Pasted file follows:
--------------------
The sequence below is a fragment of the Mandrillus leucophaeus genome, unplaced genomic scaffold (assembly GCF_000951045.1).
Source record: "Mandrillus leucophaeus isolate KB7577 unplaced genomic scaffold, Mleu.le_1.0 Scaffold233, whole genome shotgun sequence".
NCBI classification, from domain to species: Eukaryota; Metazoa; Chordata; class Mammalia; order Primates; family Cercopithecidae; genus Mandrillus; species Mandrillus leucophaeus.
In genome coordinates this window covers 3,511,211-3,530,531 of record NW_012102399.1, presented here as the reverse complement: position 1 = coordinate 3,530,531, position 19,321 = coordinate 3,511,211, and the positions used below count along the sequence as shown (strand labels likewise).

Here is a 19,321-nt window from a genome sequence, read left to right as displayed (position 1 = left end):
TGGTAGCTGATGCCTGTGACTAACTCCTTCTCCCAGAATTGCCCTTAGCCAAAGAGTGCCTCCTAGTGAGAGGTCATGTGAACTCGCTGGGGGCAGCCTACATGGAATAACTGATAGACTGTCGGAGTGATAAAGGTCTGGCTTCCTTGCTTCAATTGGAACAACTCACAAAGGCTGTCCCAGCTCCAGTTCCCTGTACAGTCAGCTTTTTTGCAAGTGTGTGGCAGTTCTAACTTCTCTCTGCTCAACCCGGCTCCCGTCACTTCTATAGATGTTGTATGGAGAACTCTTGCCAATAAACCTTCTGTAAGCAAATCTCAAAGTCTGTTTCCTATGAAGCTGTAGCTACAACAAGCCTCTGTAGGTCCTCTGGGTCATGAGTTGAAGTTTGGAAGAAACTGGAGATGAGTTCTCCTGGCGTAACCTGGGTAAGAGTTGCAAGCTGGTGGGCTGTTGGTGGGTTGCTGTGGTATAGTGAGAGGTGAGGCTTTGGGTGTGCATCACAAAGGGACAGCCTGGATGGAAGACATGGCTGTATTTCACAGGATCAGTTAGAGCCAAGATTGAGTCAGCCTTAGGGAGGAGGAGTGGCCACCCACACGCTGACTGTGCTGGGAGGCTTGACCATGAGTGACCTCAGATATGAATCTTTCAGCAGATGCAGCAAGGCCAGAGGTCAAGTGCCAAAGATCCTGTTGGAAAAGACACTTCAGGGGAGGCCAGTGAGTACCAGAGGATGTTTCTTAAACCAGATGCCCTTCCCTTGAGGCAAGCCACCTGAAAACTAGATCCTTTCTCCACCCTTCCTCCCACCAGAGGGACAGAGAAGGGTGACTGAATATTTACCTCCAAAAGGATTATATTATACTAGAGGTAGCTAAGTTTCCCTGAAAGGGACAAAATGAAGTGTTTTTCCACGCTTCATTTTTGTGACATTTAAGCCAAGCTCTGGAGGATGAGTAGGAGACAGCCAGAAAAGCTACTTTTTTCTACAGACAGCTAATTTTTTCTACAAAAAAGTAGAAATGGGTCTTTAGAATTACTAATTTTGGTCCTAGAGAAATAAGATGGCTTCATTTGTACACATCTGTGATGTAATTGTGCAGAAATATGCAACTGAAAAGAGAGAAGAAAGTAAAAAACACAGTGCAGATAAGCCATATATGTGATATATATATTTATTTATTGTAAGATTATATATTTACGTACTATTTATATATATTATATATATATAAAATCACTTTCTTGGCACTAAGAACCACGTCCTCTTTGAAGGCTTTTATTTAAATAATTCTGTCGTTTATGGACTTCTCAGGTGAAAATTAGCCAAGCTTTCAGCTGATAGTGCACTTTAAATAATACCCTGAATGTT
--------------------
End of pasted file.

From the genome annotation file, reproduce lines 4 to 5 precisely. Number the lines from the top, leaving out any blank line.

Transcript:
In genome coordinates this window covers 3,511,211-3,530,531 of record NW_012102399.1, presented here as the reverse complement: position 1 = coordinate 3,530,531, position 19,321 = coordinate 3,511,211, and the positions used below count along the sequence as shown (strand labels likewise).

Here is a 19,321-nt window from a genome sequence, read left to right as displayed (position 1 = left end):